Bookmark   June 9, 2012 at 5:35PM
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demifloyd(8)

So if people don't want to obey certain laws and people continue to violate laws and the laws aren't enforced uniformly, isn't that a signal that the law is archaic or the violation not worthy of a proscription?

    Bookmark   June 9, 2012 at 6:43PM
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esh_ga

No, it means the state folks STINK!

    Bookmark   June 9, 2012 at 6:51PM
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david52 Zone 6

Or more often, those lavish campaign contributions paid off, and the state appointed some crony industry buffoon, or they give the guy a tiny budget, etc.

Circus here when we had all the water faucets that would catch on fire, and out comes the Colorado Dept in charge of regulating the fracking industry.... both guys showed up, and told the concerned home owners with the flammable drinking water .... "we'll get back to ya..... and disappeared.

    Bookmark   June 9, 2012 at 7:29PM
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jodik_gw

So, in other words, David... you either learn how to swallow fire like carnival entertainers, or what? Live with it? How nice... not!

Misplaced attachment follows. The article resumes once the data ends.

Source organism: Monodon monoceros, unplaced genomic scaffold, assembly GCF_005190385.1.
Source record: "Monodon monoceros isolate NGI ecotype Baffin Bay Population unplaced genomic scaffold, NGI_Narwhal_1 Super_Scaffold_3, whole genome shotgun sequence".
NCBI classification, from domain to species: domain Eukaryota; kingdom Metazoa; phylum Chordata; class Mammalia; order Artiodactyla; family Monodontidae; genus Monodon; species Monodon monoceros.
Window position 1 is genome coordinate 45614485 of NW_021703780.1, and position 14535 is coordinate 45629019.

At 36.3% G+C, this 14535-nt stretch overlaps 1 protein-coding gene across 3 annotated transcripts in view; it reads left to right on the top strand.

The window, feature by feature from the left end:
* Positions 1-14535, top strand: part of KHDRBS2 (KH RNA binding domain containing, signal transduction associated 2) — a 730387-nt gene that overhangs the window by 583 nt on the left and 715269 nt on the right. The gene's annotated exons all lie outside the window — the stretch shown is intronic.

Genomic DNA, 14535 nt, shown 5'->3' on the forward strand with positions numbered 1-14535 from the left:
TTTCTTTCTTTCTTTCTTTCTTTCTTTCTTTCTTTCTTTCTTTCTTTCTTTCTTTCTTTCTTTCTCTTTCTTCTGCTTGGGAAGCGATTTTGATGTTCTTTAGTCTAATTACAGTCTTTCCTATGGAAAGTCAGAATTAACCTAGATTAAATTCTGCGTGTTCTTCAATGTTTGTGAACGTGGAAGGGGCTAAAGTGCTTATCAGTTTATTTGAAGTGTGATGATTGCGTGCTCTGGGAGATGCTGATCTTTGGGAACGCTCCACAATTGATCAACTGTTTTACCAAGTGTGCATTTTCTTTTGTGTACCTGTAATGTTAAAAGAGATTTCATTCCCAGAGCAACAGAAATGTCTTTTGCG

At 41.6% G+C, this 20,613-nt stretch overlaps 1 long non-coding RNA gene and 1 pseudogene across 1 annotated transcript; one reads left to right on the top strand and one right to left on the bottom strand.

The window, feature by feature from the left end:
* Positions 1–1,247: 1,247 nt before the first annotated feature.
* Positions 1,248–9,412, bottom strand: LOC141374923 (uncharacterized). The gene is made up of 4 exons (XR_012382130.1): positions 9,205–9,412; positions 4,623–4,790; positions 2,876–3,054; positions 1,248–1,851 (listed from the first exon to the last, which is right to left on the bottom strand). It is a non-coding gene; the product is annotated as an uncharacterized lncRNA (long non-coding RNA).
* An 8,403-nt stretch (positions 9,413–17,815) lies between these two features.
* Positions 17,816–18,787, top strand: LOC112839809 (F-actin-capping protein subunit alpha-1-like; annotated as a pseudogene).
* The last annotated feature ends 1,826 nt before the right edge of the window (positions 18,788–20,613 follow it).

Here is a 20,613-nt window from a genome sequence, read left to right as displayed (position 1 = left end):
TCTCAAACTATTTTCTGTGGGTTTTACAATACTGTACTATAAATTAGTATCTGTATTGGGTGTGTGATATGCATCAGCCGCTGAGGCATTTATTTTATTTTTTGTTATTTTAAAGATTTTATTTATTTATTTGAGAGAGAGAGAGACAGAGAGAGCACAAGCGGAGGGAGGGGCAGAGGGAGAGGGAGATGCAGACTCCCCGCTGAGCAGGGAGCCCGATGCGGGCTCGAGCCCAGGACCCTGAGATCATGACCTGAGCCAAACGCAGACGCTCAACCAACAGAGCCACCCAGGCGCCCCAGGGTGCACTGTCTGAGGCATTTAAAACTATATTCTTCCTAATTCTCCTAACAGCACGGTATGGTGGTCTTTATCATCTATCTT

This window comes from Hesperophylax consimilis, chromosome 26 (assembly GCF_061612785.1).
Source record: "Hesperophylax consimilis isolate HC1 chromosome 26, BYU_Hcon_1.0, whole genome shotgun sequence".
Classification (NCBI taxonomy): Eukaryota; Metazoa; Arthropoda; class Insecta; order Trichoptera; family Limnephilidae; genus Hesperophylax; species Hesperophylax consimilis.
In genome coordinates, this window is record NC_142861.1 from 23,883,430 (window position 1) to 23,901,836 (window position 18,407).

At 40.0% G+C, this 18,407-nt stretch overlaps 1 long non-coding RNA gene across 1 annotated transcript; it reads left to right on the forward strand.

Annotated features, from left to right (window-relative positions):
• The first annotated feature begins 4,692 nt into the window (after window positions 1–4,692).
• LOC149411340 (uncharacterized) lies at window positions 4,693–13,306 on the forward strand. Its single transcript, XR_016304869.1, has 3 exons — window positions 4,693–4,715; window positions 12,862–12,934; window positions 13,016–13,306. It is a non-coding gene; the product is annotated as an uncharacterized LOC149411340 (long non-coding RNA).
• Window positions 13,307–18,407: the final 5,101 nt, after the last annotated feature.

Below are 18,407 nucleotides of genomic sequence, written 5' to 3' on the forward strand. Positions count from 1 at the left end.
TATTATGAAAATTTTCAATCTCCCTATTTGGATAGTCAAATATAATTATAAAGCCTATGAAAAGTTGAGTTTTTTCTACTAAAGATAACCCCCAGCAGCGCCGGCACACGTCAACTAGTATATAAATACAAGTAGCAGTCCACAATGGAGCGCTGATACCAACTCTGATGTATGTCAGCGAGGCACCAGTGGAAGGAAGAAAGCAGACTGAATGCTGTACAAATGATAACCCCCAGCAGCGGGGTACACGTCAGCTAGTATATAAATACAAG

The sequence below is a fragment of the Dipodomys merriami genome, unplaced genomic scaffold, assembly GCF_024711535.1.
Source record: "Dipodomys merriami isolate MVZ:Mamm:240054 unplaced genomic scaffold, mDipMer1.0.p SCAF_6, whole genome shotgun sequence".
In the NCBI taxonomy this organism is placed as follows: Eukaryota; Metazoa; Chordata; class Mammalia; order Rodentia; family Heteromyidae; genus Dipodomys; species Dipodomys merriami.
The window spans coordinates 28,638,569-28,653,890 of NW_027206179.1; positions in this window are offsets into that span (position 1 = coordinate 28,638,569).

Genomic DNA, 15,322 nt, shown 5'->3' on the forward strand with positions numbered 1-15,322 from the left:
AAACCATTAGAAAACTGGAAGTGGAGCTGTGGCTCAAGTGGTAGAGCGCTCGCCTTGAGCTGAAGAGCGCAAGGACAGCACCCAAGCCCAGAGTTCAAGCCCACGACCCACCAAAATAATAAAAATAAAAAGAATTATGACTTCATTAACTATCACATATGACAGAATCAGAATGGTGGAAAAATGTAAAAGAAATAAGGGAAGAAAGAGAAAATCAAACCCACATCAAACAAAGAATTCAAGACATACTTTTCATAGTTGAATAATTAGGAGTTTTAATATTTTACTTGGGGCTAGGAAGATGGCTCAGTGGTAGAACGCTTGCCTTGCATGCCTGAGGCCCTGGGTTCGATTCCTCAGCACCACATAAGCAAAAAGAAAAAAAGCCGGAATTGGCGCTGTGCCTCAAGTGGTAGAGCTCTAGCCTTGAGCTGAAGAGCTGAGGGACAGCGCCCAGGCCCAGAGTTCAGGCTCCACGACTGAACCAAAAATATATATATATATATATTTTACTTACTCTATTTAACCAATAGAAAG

When they, the government regulatory system and the companies doing the polluting show up together, arms linked, you know something is wrong.

There are actually federal laws that state that projects done for the government must include a certain amount of women and minority owned businesses... and there are continually updated books filled with the contact information for these companies... but they rarely get any of the work. It seems like the same large crony owned businesses get the bids every time... even the "sealed bids".

So, again, why bother when money exchanges hands, or favors are promised, and people are intentionally cut out of the loop? What a shame that we're already half way there when it comes to dismantling certain regulatory agencies... they're not made to follow the rules that are in place specifically to keep the citizenry and environment safe.

Greed, whether for power, wealth, or both is more than alive and well, along with corruption.

    Bookmark   June 10, 2012 at 8:05AM
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esh_ga

isn't that a signal that the law is archaic or the violation not worthy of a proscription?